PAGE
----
Introduction: Washing Machine Motor Wiring Basics
Washing machine motor wiring basics is a tutorial on how to wire an universal motor to a dc source.The universal motor stands for working on DC and AC.
You have an old washing machine don't throw it away yet dismantle it and search for 2 main components that are very useful the washing machine motor and the pump on this tutorial we will concentrate about the washing machine motor also know as universal motor because by definition an universal motor can run on dc and ac.
The motor that you will see in the video from the end of this tutorial is a universal motor 420w 2A 50/60Hz.
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Step 1: The Washing Machine Motor
The universal motor is so named because it is a type of electric motor that can operate on AC or DC power. It is a commutated series-wound motor where the stator's field coils are connected in series with the rotor windings through a commutator. It is often referred to as an AC series motor. The universal motor is very similar to a DC series motor in construction but is modified slightly to allow the motor to operate properly on AC power. This type of electric motor can operate well on AC because the current in both the field coils and the armature (and the resultant magnetic fields) will alternate (reverse polarity) synchronously with the supply.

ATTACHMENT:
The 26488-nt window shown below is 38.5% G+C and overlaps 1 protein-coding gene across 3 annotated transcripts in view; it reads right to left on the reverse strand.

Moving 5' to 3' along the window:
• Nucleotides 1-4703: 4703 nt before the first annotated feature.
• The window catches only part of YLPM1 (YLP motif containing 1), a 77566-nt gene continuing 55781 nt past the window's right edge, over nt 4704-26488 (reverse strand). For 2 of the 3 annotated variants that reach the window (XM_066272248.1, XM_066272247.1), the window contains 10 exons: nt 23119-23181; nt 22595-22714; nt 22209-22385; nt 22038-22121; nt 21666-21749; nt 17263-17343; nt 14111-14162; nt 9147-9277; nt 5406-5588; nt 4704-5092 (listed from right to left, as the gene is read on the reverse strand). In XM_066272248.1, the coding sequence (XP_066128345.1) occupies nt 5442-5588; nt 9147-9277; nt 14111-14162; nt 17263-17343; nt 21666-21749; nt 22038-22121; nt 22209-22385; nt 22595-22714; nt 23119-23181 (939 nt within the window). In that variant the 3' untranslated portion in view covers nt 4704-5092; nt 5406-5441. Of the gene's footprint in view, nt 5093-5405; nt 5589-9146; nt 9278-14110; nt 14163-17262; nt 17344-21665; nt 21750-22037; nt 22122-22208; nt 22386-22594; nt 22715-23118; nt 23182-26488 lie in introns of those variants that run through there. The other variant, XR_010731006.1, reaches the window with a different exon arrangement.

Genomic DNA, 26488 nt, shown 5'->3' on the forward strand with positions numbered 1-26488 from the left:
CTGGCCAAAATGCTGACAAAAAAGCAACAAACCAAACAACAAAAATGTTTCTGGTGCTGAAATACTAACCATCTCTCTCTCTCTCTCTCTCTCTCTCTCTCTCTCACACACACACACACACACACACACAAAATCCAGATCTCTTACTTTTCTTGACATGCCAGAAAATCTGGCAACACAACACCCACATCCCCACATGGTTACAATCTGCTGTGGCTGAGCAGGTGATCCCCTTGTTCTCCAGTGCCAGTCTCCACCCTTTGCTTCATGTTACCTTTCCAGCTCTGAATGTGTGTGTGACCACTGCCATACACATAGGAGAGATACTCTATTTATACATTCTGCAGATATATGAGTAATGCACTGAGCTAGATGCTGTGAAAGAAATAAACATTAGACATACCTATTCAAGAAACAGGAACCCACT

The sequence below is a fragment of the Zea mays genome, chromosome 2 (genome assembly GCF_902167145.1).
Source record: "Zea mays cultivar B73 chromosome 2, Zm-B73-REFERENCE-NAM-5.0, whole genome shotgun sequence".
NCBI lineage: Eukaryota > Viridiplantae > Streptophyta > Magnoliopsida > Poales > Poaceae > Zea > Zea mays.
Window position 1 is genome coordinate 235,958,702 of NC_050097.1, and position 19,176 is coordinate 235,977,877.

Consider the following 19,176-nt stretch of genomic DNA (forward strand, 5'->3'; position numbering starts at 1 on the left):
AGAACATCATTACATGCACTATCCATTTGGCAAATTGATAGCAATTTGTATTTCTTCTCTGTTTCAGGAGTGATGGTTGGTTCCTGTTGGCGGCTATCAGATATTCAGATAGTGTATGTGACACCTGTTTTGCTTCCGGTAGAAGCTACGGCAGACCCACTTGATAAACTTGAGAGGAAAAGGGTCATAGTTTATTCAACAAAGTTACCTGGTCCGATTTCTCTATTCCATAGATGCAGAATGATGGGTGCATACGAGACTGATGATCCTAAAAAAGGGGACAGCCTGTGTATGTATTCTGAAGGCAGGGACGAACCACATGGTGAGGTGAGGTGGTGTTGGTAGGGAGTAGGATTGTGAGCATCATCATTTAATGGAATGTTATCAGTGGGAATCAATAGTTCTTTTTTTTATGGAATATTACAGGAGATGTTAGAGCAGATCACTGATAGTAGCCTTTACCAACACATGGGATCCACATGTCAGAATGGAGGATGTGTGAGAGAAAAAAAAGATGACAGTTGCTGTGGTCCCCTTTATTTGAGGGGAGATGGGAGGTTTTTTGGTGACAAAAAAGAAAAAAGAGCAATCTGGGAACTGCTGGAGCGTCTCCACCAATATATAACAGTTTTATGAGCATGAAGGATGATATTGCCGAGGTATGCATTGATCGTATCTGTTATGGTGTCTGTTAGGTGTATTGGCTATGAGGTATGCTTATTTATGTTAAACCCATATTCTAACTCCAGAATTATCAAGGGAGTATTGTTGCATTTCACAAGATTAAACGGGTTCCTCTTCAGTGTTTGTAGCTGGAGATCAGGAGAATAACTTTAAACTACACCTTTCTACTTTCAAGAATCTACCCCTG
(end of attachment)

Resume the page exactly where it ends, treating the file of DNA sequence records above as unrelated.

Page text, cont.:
Step 2: How to Wire Universal Motor
Washing machine motor wiring basics https://www.youtube.com/watch?v=XlaHSZFGzp0 a tutorial on how to wire universal motor or washing machine motor to ac/dc known as direct wire or hot wire washing machine motor is very easy just follow the wires and starting from bottom 1+3 stay connected and the rest 2 and 4 we gonna connect them to battery or ac source the connection is the same
because is a universal motor it can run on ac/dc.
Step 3: Video Washing Machine Motor Dc/ac
Universal motors have high starting torque, can run at high speed, and are
lightweight and compact. They are commonly used in portable power tools and equipment, as well as many household appliances. They're also relatively easy to control, electromechanically using tapped coils, or electronically. However, the commutator has brushes that wear, so they are much less often used for equipment that is in continuous use.
Go and check my channel you will find something useful for sure till then take care and be very careful with 220v
is very dangerous see you soon BYE BYE